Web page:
• If the guests belong to different domains: In this case, you might want to provide multiple domain names. If this is done, then, to access the guests in every configured domain, the test should be configured with the required user privileges; this implies that along with multiple Domain names, multiple Admin User names and Admin Passwords would also have to be provided. To help administrators provide these user details quickly and easily, the eG administrative interface embeds a special configuration page. To access this page, simply click on the Click here hyperlink that appears just above the parameters of this test in the test configuration page. To know how to use the special page, refer to Configuring Users for VM Monitoring.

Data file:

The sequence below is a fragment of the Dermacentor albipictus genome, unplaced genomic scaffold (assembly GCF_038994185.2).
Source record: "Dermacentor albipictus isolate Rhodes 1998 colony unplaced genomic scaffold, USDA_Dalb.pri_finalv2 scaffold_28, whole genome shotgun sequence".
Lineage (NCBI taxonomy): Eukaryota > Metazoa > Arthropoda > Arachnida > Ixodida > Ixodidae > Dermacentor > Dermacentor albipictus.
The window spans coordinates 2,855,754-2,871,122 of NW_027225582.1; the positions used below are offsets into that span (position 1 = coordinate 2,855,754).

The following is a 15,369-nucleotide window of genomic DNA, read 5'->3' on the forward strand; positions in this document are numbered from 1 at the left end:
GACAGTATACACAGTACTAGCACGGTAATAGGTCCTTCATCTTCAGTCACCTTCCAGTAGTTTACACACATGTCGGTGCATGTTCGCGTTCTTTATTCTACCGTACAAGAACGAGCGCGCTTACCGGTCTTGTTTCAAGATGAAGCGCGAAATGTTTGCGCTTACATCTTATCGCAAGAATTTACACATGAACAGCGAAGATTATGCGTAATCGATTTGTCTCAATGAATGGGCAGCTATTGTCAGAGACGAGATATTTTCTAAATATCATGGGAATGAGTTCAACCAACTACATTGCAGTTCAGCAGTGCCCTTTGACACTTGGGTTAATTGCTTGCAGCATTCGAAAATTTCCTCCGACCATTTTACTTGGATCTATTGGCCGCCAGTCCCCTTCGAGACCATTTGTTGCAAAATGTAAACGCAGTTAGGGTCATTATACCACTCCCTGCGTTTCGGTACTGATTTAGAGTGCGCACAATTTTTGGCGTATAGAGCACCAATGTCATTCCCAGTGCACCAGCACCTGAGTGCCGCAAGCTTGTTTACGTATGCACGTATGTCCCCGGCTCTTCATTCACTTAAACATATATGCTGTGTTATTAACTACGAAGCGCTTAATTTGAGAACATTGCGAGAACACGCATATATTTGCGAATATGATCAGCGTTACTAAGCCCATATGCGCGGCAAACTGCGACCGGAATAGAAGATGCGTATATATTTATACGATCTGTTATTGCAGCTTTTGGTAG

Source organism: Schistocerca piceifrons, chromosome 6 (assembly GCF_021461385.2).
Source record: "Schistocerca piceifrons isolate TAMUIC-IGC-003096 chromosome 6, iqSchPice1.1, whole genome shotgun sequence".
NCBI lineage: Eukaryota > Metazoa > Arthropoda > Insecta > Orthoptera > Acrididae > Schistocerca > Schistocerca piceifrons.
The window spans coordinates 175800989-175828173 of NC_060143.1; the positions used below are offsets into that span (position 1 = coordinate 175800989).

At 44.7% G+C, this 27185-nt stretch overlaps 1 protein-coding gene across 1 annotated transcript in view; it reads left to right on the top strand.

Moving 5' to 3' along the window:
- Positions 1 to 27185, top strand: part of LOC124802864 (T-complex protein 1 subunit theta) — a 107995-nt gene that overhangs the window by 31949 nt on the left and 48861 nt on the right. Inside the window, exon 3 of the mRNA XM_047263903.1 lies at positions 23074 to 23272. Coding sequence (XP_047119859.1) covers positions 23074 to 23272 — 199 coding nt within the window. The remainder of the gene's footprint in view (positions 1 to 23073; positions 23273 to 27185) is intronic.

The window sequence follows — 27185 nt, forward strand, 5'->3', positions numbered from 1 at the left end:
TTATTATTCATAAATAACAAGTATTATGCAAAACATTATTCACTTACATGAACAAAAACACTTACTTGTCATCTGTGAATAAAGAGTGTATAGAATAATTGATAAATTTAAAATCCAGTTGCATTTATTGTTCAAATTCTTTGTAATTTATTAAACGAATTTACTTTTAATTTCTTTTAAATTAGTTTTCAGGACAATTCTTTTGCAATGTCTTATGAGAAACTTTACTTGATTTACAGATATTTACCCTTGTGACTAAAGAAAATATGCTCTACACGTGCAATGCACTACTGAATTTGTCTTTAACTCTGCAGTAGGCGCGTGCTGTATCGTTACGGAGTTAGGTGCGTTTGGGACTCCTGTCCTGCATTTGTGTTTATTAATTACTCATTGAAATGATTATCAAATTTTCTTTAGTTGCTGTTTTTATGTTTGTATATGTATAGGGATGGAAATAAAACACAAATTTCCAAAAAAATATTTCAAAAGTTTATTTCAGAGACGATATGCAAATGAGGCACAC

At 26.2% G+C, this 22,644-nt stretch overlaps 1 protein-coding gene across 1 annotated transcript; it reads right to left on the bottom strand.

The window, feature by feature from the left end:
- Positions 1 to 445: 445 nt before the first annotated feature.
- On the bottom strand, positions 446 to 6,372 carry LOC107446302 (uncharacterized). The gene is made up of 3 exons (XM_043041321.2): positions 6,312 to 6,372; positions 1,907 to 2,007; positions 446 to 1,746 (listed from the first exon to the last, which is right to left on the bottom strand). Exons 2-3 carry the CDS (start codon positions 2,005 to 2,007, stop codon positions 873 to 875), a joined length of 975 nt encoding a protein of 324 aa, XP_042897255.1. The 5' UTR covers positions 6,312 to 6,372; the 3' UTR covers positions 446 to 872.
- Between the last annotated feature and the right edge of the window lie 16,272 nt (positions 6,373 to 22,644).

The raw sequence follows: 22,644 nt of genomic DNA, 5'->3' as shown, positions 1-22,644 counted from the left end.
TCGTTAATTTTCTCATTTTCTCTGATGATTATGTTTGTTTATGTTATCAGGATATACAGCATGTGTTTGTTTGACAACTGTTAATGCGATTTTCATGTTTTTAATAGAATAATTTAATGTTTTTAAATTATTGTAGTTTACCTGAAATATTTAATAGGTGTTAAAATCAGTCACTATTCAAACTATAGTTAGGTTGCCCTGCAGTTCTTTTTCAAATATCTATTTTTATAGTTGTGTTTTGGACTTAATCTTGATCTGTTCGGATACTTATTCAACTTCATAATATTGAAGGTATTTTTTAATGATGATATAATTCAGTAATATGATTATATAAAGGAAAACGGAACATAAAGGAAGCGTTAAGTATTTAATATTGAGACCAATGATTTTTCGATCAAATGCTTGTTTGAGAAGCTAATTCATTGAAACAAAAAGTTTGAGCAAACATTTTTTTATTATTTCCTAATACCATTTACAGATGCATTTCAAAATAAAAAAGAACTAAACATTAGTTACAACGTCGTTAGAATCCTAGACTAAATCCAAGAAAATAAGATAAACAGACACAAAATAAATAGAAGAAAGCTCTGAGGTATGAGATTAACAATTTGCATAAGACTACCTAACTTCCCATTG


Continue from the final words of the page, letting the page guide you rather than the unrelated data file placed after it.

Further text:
• If the Inside View Using flag is set to ‘eG VM Agent (Windows)’: In this case, the inside view can be obtained without domain administrator privileges. Therefore, set the Domain, Admin User, and Admin Password parameters to none.

Report By User

While monitoring a VirtualBox, the Report By User flag is set to Yes by default, indicating that by default, the guest operating systems on the VirtualBox are identified using the login of the user who is accessing the guest OS. In other words, this test will, by default, report measures for every username_on_virtualmachinename. If this flag is set to No, then the guests will be identified using the host name of the guest OS. In this case, the test will report measures for every virtualmachinename.

Report Powered OS

This flag becomes relevant only if the Report By User flag is set to ‘Yes’.

If the report powered os flag is set to Yes (which is the default setting), then this test will report measures for even those VMs that do not have any users logged in currently. Such guests will be identified by their virtualmachine name and not by the username_on_virtualmachinename. On the other hand, if the Report Powered OS flag is set to No, then this test will not report measures for those VMs to which no users are logged in currently.

Detailed Diagnosis